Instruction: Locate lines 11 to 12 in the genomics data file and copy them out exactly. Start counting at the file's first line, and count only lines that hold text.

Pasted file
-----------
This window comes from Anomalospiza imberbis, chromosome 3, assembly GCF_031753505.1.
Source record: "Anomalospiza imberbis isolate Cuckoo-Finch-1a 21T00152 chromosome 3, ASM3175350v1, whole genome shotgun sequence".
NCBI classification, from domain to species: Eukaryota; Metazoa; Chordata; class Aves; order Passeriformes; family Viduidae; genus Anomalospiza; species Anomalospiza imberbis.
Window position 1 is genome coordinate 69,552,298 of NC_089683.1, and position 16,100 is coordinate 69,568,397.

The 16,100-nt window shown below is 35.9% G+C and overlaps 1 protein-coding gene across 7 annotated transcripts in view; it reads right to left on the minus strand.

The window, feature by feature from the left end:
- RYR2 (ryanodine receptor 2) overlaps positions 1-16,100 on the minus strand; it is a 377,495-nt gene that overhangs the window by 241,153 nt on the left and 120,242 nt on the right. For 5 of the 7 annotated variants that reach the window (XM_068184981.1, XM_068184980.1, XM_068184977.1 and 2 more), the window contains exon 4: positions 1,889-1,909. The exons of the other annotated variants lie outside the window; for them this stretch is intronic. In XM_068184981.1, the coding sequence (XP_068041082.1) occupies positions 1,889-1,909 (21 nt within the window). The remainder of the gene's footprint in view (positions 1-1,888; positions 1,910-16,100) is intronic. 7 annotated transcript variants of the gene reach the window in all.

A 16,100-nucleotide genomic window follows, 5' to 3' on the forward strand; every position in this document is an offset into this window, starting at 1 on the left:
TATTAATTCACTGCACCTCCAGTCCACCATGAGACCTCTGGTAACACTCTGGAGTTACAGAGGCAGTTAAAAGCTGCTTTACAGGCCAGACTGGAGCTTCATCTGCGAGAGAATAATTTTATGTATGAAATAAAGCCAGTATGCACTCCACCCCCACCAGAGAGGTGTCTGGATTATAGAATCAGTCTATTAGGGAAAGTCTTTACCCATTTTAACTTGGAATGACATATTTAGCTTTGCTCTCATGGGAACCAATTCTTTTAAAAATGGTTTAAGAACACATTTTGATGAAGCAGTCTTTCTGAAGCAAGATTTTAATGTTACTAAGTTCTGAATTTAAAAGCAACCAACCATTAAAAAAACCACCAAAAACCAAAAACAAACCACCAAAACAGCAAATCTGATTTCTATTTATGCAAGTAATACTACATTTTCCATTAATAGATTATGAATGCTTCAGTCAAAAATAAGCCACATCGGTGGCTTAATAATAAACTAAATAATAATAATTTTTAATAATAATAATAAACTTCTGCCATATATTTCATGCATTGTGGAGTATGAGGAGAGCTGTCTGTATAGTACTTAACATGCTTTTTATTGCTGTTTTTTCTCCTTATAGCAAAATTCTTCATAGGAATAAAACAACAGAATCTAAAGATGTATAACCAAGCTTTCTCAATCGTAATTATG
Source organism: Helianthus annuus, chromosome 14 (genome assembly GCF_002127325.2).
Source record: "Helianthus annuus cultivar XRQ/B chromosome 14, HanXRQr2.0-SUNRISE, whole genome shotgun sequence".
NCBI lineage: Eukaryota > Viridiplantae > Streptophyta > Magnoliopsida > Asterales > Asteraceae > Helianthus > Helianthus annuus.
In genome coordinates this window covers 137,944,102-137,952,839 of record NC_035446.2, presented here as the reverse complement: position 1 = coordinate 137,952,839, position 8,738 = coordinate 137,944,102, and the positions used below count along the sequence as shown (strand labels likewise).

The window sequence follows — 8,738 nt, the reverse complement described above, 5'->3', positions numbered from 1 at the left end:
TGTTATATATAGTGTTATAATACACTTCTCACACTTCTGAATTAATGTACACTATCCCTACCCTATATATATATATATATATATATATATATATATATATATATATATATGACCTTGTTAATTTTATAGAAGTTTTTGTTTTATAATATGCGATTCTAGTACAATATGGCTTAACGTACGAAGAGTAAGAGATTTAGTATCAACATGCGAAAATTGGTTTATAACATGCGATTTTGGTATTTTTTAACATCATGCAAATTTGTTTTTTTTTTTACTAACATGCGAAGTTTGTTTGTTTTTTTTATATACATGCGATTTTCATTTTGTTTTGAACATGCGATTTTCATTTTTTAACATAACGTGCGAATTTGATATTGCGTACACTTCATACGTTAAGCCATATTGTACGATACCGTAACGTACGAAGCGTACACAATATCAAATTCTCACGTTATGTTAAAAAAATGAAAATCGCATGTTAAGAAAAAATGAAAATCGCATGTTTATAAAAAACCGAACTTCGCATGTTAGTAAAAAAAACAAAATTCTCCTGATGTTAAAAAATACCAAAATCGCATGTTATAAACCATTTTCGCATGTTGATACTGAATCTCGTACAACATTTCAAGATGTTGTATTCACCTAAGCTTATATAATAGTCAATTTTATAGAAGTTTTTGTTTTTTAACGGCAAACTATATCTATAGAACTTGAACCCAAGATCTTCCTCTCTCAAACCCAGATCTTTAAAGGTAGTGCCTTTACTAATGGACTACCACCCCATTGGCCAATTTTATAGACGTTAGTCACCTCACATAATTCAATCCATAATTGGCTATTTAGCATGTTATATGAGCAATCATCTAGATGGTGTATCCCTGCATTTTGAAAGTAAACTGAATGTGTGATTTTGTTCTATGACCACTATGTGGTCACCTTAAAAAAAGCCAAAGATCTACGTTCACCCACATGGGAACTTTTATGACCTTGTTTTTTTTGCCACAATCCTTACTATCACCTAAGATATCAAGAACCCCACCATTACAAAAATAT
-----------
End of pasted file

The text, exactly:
Source record: "Helianthus annuus cultivar XRQ/B chromosome 14, HanXRQr2.0-SUNRISE, whole genome shotgun sequence".
NCBI lineage: Eukaryota > Viridiplantae > Streptophyta > Magnoliopsida > Asterales > Asteraceae > Helianthus > Helianthus annuus.